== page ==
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Title: Challenging the adequacy of the conventional ‘three lines of defence’ model : a case study on Maltese credit institutions
Other Titles: Contemporary issues in audit management and forensic accounting
Authors: Borg, Glen
Baldacchino, Peter J.
Buttigieg, Sandra C.
Boztepe, Engin
Grima, Simon
Keywords: Auditing, Internal -- Malta
Banks and banking -- Malta
Autonomy -- Malta
Issue Date: 2020
Publisher: Emerald Publishing Limited
Citation: Borg, G., Baldacchino, P. J., Buttigieg, S., Boztepe, E., & Grima, S. (2020). Challenging the adequacy of the conventional ‘three lines of defence’ model : a case study on Maltese credit institutions. In S. Grima, E. Boztepe, & P.J. Baldacchino (Eds.), Contemporary issues in audit management and forensic accounting (pp. 303-324). Bingley: Emerald Publishing Limited.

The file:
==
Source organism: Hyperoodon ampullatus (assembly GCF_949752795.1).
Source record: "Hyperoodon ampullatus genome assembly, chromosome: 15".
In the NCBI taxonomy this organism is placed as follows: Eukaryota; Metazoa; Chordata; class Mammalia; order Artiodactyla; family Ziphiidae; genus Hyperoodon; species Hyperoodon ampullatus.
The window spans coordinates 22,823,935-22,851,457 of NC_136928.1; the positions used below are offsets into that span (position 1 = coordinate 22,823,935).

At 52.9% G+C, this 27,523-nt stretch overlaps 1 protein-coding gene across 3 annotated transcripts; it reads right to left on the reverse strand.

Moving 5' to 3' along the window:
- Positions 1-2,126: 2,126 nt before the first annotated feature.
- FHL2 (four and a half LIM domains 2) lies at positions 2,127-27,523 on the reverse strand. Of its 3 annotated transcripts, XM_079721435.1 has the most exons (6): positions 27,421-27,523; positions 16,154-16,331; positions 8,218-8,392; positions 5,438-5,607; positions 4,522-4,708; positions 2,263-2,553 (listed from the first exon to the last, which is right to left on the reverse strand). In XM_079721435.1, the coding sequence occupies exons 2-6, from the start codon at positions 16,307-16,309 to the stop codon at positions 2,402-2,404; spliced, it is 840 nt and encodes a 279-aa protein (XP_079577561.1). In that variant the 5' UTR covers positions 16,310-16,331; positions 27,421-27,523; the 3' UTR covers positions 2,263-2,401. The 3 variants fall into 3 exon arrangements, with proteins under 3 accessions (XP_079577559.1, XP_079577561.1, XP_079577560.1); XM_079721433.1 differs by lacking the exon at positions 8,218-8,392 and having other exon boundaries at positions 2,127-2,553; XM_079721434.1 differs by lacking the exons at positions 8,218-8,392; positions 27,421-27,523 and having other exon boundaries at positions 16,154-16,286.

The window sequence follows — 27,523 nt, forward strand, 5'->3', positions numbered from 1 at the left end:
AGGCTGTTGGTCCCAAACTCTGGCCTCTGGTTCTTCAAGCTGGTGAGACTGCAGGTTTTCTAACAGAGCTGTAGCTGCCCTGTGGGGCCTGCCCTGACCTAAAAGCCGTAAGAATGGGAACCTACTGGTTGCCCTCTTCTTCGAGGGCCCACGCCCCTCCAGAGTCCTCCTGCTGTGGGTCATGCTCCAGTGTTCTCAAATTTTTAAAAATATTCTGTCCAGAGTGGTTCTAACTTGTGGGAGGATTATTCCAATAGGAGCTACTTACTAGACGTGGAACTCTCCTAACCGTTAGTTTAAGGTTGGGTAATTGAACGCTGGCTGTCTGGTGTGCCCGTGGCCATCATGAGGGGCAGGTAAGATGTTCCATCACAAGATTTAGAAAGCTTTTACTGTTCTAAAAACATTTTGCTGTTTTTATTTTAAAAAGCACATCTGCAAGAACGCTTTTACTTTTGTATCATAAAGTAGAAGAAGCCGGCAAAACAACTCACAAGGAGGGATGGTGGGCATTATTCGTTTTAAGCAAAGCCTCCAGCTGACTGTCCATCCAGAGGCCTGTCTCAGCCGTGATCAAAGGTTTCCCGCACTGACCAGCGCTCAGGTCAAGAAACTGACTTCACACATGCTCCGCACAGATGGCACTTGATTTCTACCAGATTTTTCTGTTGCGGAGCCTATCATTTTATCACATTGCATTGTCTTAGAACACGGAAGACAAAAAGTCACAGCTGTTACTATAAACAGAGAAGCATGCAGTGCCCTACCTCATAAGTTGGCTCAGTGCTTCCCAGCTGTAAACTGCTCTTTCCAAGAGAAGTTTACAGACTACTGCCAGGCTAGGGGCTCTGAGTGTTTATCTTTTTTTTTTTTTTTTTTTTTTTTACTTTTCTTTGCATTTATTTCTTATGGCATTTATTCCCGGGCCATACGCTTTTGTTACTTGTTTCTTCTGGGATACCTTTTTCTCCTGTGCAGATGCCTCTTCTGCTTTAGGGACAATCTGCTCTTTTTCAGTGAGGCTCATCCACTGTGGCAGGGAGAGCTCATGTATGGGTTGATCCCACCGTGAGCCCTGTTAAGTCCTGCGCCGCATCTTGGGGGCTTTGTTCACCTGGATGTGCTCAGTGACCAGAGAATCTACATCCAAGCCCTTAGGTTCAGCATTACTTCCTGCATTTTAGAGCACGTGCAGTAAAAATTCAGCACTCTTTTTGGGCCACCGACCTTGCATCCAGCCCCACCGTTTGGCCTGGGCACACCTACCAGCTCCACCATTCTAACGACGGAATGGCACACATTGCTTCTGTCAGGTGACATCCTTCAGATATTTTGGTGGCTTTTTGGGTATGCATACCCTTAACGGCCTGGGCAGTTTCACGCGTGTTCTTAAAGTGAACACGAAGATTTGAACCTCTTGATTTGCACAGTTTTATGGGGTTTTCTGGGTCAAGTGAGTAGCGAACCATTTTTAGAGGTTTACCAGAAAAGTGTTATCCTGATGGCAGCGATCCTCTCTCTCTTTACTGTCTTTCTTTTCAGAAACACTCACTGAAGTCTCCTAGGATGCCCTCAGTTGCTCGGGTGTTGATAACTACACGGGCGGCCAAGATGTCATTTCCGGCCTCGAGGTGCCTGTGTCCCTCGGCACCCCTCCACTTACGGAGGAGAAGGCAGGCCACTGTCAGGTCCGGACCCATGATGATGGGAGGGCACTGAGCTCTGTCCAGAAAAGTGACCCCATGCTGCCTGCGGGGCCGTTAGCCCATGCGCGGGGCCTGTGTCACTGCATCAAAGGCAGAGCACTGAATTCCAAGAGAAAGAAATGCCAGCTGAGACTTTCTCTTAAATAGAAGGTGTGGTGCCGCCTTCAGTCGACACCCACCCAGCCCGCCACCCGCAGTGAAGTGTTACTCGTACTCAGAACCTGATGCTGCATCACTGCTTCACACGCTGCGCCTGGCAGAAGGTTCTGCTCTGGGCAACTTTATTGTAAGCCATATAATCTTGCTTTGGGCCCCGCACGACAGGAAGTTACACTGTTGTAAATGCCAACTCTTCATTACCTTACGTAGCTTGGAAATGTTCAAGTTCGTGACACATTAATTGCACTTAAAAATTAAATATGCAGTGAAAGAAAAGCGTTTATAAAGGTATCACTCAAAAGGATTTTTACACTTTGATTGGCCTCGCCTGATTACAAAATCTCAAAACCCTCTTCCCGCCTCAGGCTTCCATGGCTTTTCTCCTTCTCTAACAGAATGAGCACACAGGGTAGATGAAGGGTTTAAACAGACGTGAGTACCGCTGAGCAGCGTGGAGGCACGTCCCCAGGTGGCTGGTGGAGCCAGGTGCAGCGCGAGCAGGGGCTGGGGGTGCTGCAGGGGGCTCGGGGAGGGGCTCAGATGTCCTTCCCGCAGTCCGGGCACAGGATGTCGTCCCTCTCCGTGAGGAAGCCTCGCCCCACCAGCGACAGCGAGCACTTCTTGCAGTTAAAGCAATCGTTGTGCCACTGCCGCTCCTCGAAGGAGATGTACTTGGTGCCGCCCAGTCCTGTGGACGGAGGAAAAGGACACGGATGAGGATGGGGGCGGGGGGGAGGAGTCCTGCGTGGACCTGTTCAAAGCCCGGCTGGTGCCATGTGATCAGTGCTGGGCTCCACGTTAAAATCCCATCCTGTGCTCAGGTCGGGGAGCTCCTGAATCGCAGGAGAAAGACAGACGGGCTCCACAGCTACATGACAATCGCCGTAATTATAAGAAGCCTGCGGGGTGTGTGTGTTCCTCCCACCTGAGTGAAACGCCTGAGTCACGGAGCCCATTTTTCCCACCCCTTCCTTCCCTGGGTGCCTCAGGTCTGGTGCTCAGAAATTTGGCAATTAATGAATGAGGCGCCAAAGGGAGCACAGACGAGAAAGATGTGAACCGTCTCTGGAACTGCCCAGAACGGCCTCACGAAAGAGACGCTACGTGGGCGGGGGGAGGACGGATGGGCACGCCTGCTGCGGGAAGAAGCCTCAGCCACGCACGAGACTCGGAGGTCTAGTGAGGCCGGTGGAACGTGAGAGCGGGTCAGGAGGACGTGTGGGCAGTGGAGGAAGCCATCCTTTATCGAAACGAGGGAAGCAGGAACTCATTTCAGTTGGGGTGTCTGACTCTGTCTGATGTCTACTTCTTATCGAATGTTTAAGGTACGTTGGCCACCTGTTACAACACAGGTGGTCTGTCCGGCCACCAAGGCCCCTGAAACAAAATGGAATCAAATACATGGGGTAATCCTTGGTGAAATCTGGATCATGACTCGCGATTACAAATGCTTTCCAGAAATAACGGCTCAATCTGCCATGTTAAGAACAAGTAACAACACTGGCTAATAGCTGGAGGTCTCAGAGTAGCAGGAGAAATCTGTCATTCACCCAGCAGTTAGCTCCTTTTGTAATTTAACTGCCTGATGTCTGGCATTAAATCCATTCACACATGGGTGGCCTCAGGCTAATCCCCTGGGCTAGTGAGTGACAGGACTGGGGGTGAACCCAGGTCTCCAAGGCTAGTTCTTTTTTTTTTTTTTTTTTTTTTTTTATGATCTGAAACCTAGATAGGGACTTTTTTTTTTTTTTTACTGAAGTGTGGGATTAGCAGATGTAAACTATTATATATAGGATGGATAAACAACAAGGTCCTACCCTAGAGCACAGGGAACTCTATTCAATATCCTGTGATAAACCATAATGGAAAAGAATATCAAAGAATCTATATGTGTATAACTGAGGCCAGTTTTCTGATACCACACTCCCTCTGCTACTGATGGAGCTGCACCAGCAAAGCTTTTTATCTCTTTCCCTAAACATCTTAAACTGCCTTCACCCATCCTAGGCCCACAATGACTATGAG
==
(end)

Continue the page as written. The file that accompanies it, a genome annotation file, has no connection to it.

Abstract: This study challenges the conventional theoretical approach of the ‘Three Lines of Defence’Model adopted by most of the Maltese credit institutions. The authors propose a paradigm shifting conceptualised framework that would alter the corporate governance structures of banks. The objective is to test the feasibility and willingness of credit institutions to adopt such an approach. This study challenges the current practices of the internal auditing profession and organisations and invites them to evaluate their structures whilst recognising the benefits of adopting a combined assurance function. In order to test this hypothesis, the authors sought out semi-structured interviews with controllers (Internal Auditors, Risk Managers and Compliance Officers) within Maltese Credit Institutions, varying in size from significant, medium-sized and small institutions; personal from the Malta Financial Services Authority – The regulator, the Big four audit firms and members of the Malta Forum of Internal Auditors, and practitioners working both within and outside the financial industry. There were two contrasting opinions regarding the suggested proposition. On the one hand, those operating within the credit institutions, as well as the regulator and the external auditors, do not believe that the proposition of integrating risk, compliance and internal audit functions (IAF) in one team would be possible; the reason being that independence, which is the cornerstone of every IAF, would be severely impacted. On the other hand, there were those practitioners working outside the banking industry but with sufficient experience and knowledge in the field, who challenged the traditional concept of independence. They argue that the functions should not be separate from each other because they have much in common. Four themes emerged from the study: (1) challenges as a concept, (2) benefits, (3) risks and (4) condition for successful implementation. All interviewees, from risk departments, boards, external auditors and regulators agree that a strong, knowledgeable and independent IAF is fundamental to every organisation but more so within the financial industry. Nevertheless, this study revealed two schools of thought that emerged from the findings in relation to the IAF and its regulation, and specifically, when the authors presented the proposition of an integrated function.
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